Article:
Heard on the radio/read in the news papers, etc....
As a tax payer I'm shocked and dismayed at this situation!
Why hasn't the Government sacked all the males working for them, and hired only females? They'd save up to 39% on their wages bill that we, taxpayer shell out for!
Back to the real world. If the government were really paying women up to 39% less than men, they'd have up in court years ago, for breaking the equal pay act (or whatever it's called)
Did some research.
Statistics NZ give a rundown on how they calculate the 'pay gap'. It seems to me that they discount every factor that will lessen or even remove the 'pay gap' and only use any factor that will prove their 'point' (like global warming 'science')
We present the gender pay gap as a percentage, which we calculate as:
That is: we subtract female pay from male pay, divide the result by male pay, then multiply by 100.
If males and females received exactly the same pay, the gap would be zero. If males received twice as much pay as females, the gender pay gap would be 50 percent.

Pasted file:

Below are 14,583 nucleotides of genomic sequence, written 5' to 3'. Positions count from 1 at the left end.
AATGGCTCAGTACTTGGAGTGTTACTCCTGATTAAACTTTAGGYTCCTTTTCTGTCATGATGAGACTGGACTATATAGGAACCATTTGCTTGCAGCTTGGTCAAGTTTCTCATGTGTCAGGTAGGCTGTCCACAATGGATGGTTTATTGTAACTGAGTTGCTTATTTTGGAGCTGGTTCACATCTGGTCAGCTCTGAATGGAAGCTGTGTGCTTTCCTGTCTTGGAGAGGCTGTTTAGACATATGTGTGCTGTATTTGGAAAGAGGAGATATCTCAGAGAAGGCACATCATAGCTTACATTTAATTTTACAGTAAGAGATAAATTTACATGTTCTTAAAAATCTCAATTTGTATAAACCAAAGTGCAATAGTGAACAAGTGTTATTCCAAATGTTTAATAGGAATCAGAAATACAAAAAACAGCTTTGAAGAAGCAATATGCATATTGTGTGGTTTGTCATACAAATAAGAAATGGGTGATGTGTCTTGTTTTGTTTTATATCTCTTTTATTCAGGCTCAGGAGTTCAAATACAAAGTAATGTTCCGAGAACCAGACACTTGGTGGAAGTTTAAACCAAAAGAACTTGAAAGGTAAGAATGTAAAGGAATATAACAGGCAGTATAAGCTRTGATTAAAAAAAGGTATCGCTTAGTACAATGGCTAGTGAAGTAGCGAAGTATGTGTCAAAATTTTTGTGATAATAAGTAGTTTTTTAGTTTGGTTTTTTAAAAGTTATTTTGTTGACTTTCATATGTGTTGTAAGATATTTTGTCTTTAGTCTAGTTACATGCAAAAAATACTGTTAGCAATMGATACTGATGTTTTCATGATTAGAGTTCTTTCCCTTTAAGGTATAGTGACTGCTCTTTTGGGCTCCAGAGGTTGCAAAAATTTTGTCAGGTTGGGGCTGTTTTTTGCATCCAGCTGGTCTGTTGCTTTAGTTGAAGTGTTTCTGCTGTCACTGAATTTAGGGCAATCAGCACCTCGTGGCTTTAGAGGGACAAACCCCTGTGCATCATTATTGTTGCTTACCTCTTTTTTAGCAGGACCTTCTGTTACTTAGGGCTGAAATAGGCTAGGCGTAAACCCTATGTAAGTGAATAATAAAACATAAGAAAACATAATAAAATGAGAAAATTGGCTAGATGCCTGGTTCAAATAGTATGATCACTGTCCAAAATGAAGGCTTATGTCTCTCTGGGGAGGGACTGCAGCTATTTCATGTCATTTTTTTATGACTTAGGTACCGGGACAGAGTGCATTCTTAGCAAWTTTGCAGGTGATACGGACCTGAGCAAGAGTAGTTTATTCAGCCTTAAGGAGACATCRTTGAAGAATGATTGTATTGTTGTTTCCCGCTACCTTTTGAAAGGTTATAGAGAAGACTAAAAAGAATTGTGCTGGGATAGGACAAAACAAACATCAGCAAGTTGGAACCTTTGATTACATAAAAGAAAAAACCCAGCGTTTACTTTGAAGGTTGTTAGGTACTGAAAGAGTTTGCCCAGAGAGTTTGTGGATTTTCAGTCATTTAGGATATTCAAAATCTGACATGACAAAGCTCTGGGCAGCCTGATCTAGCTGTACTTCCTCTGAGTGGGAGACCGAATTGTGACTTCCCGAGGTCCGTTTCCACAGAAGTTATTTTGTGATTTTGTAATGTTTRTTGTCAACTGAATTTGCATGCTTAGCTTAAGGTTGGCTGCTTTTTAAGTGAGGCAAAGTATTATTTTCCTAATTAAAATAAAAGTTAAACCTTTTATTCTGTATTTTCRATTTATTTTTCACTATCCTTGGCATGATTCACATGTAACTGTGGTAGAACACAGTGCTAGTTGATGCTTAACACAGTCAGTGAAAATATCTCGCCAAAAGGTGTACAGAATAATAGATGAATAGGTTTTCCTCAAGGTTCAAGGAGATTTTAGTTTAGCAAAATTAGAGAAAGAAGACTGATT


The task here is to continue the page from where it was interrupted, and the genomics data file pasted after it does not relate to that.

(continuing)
At Statistics NZ we have three main ways to measure pay: hourly pay, weekly pay, and annual pay. Each measure would give a different picture of the gender pay gap.
- Hourly pay is preferred because it measures pay for a fixed amount of work (one hour). It is not directly affected by the number of hours a person works, or periods without pay.
- Weekly pay is affected by the amount of pay received per hour, and the number of hours worked per week. If a person works part time, they have less pay than if they work full time. Weekly pay is less suitable for measuring pay equity because it reflects differences which are due to hours worked.
- Annual pay is even less suitable for measuring pay equity because (along with hours worked) it is also affected by periods out of work, and by unpaid leave. If a person stops working during the year, they receive less annual pay than if they had worked continuously.
If we want to understand the fairness of pay (do males and females get equal pay for equal work?) the hourly pay measure is the best. It allows us to compare male and female pay for a fixed amount of work (one hour).
In an ideal world, we would also match males and females on characteristics that influence pay, and see if there is any remaining difference. For example, we expect occupation and qualifications to affect pay. So we would compare the difference in pay for males and females within the same occupations, and holding the same qualifications.
However, we don't do this analysis because it isn't possible to control for all factors that influence pay (and we don't measure all factors). We are also limited by our surveys' sample size.
And for for some sanity: